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Issue 888041: Review: compute derivatives only when needed (Closed)

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14 years ago by larrygritz
14 years ago
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At long last, this patch switches from the old (intended to be temporary) behavior -- computing derivatives on all non-constant, non-int, non-closure symbols -- to correctly marking ONLY those symbols that truly need derivatives as such. This involves the following steps: 0. oslc already marked which arguments to each op need derivatives. For example, texture(name,s,t,...) takes derivatives of s and t. But now when we load the shader, we correctly read that from the oso file and store it with each op. 1. For each shader layer, after runtime optimization but before temporary coalescing, we analyze the full variable dependencies and therefore mark all dependencies of symbols whose derivatives are taken as needing to have derivatives. 2. We proceed from LAST layer to FIRST (i.e. from downstream to upstream), and as we do the deriv dependency analysis on each layer, we also mark any upstream output parameters of earlier layers that are connected to our layer's input parameters that need derivatives. In this way, derivative-need propagates through the shader network. 3. When we coalesce temporaries, we are careful not to coalesce a variable that needs derivs with one that doesn't! 4. Once this was done, I discovered that spline and texture were both broken when no derivatives were needed. :-) So those are fixed now. 5. Also some other minor refactoring, including moving the necessary dependency analysis from oslc into the runtime library. Results: in our favorite production benchmark frame, after these changes only 7% of symbols are marked as needing derivatives. This greatly reduces memory use, since the vast majority of symbols now only need to store their values, not also two differentials. It also speeds up execution of the shader, since there's less math when you don't compute the derivatives. But, alas, our production frames only speed up by 6-7%, mainly because the deriv math (or, indeed raw shader interpretation) is just not the big bottleneck in our renderer at this point. (We're working on that on a second front, mostly not on the OSL side of the fence.)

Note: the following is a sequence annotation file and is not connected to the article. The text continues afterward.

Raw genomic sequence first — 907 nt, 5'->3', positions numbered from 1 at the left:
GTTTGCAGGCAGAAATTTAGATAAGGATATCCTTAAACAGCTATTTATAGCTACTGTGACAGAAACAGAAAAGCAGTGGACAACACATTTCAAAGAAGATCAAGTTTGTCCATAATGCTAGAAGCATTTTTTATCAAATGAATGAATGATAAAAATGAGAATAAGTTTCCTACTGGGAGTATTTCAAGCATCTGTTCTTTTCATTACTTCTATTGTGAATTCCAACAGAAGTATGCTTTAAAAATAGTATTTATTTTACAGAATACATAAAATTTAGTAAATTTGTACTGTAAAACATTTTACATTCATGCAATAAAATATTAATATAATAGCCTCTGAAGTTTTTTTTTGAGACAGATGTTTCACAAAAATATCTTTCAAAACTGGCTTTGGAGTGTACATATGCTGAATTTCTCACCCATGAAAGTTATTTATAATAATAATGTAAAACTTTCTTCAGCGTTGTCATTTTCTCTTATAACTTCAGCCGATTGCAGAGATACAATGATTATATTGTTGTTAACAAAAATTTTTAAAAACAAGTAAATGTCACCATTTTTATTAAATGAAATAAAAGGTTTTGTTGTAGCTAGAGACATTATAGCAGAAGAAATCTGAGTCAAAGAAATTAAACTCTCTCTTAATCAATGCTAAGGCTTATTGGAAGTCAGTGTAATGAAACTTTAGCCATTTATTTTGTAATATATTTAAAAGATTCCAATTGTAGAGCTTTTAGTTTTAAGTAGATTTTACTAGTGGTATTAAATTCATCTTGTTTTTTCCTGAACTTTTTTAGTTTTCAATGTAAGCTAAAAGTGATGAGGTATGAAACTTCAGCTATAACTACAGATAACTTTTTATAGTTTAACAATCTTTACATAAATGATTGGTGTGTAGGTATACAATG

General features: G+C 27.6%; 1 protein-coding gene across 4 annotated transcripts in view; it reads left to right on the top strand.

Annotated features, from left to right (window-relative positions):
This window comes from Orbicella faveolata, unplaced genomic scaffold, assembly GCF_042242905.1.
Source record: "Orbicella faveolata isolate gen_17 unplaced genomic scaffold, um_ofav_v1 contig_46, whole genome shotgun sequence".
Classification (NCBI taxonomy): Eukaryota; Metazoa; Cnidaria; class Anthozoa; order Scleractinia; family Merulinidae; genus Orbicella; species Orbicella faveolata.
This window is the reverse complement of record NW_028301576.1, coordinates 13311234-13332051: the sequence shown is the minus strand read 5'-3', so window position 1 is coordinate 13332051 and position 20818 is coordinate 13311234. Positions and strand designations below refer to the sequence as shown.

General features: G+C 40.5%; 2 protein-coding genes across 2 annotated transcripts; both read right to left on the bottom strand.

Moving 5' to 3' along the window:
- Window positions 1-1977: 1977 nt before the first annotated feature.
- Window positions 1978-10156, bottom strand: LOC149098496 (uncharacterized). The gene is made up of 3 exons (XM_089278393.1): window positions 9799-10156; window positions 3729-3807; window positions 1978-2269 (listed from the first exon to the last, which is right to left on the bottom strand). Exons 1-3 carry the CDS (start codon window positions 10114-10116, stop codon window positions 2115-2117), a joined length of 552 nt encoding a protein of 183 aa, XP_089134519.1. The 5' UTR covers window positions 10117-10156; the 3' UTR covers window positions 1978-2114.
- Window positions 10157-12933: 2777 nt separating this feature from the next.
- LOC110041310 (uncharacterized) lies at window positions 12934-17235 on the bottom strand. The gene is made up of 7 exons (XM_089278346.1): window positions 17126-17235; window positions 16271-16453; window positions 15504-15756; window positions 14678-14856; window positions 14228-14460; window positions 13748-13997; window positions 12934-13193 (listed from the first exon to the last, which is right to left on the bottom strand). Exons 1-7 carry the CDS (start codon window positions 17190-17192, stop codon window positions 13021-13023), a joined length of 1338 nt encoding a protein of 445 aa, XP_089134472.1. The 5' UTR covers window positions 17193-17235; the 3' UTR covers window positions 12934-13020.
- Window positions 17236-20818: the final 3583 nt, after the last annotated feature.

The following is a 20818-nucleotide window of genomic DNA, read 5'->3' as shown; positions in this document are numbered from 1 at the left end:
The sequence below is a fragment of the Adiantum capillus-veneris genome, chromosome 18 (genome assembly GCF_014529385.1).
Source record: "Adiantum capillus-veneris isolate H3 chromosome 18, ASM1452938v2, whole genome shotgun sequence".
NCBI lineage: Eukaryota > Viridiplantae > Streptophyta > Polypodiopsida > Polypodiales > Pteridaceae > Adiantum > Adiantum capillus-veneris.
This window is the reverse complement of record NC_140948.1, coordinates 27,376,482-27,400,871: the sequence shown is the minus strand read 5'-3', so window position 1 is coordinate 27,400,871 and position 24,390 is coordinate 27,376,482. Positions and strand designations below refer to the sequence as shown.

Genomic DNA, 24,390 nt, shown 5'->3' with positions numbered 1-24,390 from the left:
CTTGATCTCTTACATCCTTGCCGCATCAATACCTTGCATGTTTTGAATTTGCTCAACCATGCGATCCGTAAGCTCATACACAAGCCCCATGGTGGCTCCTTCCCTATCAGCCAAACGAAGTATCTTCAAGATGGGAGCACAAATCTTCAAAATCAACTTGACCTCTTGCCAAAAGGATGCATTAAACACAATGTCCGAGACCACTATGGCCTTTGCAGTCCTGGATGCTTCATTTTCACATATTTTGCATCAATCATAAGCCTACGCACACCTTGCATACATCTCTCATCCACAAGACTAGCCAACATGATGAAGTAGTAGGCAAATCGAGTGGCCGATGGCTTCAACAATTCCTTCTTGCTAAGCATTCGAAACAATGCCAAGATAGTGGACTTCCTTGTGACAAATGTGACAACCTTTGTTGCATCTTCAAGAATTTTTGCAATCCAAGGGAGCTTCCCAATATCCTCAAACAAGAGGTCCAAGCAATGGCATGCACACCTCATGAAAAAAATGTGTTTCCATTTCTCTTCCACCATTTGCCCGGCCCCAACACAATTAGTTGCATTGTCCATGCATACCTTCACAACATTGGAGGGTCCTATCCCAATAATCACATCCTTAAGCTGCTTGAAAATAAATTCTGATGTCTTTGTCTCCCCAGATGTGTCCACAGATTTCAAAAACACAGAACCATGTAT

Patch Set 1 #

Total comments: 2

Patch Set 2 : Address Chris' comments about result vs alpha derivs #

Total comments: 1
Unified diffs Side-by-side diffs Delta from patch set Stats (+389 lines, -53 lines) Patch
src/include/osl_pvt.h View 1 chunk +1 line, -0 lines 0 comments Download
src/liboslexec/instance.cpp View 4 chunks +17 lines, -3 lines 0 comments Download
src/liboslexec/loadshader.cpp View 1 chunk +10 lines, -0 lines 0 comments Download
src/liboslexec/opspline.cpp View 1 chunk +7 lines, -8 lines 0 comments Download
src/liboslexec/optexture.cpp View 1 2 chunks +24 lines, -11 lines 1 comment Download
src/liboslexec/oslexec_pvt.h View 4 chunks +16 lines, -0 lines 0 comments Download
src/liboslexec/runtimeoptimize.cpp View 18 chunks +309 lines, -31 lines 0 comments Download
src/liboslexec/shadingsys.cpp View 2 chunks +5 lines, -0 lines 0 comments Download


Total messages: 7
14 years ago (2010-04-05 04:55:17 UTC) #1
LGTM overall, but it looks to me like there are a few missing cases in ...
14 years ago (2010-04-05 17:58:24 UTC) #2
Good point, Chris. I'll submit an updated patch in a moment that I think addresses ...
14 years ago (2010-04-05 18:35:59 UTC) #3
Address Chris' comments about result vs alpha derivs
14 years ago (2010-04-05 18:38:18 UTC) #4
LGTM One minor comment, but it doesn't affect correctness. http://codereview.appspot.com/888041/diff/12001/13003 File src/liboslexec/optexture.cpp (right): http://codereview.appspot.com/888041/diff/12001/13003#newcode259 src/liboslexec/optexture.cpp:259: ...
14 years ago (2010-04-05 18:41:50 UTC) #5
OK. Thanks for the tip. On Apr 5, 2010, at 11:41 AM, <ckulla@gmail.com> <ckulla@gmail.com> wrote: ...
14 years ago (2010-04-05 18:55:41 UTC) #6
14 years ago (2010-04-05 21:39:33 UTC) #7
One more comment -- even though this only speeds up our production frames by
~6%, on testshade torture tests (lots and lots of math ops, no texture, no
lighting integration) it speeds up by 50%, which is about what I expected when
you cut out the deriv math on most of the symbols.  So this works great and as
intended, it's just that executing the OSL ops themselves is not the main
bottleneck in our renderer at this point.
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